Martinez also activated the state emergency operations center to help coordinate the response to the fire in Otero County. The entire Timberon community was evacuated and a shelter set up at Cloudcroft High School.
Plan For Federal Wolf Delisting Clears US House – Associated Press
Oregon's lone Republican Congressman Greg Walden helped convince the U.S. House of Representatives on Wednesday to approve a plan to remove all protections for the species at the federal level.
The proposal cleared the chamber Wednesday in a 223-201 vote and now heads to the Senate. It was introduced Monday by Walden and Washington state Reps. Cathy McMorris Rodgers and Dan Newhouse as an amendment to a large federal appropriations funding package.
The plan would enable the U.S. Fish and Wildlife Service to move forward with its proposal three years ago to delist the gray wolf the under the federal Endangered Species Act by 2017. Population management would instead be at the discretion of the lower 48 states.
Feds Push Back Lease Sale Over Transparency Concerns – Associated Press
The Bureau of Land Management is delaying next week's lease sale in the heart of New Mexico oil and gas country after activists raised concerns about transparency.
Environmentalists who have been protesting lease sales across the West consider the decision a small victory as they push for the agency to do large-scale assessments of the effects of drilling on federal land.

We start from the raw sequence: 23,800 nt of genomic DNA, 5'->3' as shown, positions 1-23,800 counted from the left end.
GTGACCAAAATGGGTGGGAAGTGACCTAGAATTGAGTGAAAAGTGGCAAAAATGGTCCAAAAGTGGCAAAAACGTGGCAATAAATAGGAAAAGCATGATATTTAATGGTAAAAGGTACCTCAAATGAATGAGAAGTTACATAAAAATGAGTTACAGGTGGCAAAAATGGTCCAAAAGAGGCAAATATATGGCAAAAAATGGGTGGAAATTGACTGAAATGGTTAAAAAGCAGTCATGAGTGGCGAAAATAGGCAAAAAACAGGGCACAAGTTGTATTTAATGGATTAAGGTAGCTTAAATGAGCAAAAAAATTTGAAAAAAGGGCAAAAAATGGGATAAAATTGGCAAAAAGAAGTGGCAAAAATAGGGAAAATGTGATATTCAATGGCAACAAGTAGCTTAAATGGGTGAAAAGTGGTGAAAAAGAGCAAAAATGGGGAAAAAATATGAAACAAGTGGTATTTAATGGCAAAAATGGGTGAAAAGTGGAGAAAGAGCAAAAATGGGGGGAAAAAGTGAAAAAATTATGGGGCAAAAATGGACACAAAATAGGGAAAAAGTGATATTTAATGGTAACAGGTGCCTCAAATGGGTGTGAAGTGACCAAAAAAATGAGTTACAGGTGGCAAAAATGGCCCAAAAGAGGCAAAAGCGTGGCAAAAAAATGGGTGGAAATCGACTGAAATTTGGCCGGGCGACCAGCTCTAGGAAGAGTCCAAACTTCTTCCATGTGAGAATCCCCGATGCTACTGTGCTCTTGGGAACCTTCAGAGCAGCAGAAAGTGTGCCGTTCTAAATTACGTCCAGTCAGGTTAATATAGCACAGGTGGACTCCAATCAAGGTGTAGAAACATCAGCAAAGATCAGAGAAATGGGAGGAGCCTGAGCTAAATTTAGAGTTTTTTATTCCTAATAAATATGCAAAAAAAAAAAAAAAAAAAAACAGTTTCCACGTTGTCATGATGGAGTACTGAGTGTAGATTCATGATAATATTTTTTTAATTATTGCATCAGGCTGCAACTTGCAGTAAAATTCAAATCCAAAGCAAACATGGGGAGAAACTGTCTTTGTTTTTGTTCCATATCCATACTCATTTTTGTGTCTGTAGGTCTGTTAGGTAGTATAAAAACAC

The sale was initially planned for July 20 in Santa Fe, home of the BLM's main office for the region. The agency said in late June it was moving the auction to Roswell, about 200 miles away.
Activists suggest the move was intended to stifle ongoing criticism of oil and gas development.
BLM spokeswoman Lisa Morrison says management opted for Roswell given that all of the parcels up for bid are in southeastern New Mexico.
NMSU Won't Be Funding Its Equestrian Team After Next Season – The Associated Press
New Mexico State University plans to phase out funding of the school's equestrian team after the 2016-2017 season.
Supporters of the equestrian program are seeking private funding to make the program self-sustaining.
University officials say NMSU still will fully honor the scholarships of its current equestrian student-athletes for the remainder of their eligibility.
NMSU Chancellor Garrey Carruthers said in a statement Friday that the university continues to be under pressure to trim its budget by more than $12 million.
The school has made recent cuts to its budget due to declining state funding and declining enrollment.
Other cuts include eliminating vacant and filled positions around the university, eliminating the on-campus employee health center and beginning the process to eliminate the engineering surveying program.
Teachers Union Says It will Fight Evaluation System – Albuquerque Journal
A teachers union said it will fight an updated evaluation model because standardized test results remain a big part of assessing instructors.
The Albuquerque Journal reports an online petition by the American Federation of Teachers New Mexico called “Stop Bullying our Educators” has 2,000 signatures so far.
The Public Education Department partially revamped the evaluation system, but standardized test results are still about half the score teachers get.
AFT and the Albuquerque Teachers Federation called the changes superficial and contend the system is unfair. They sued and won a partial injunction last December. PED said the evaluation model holds teachers accountable.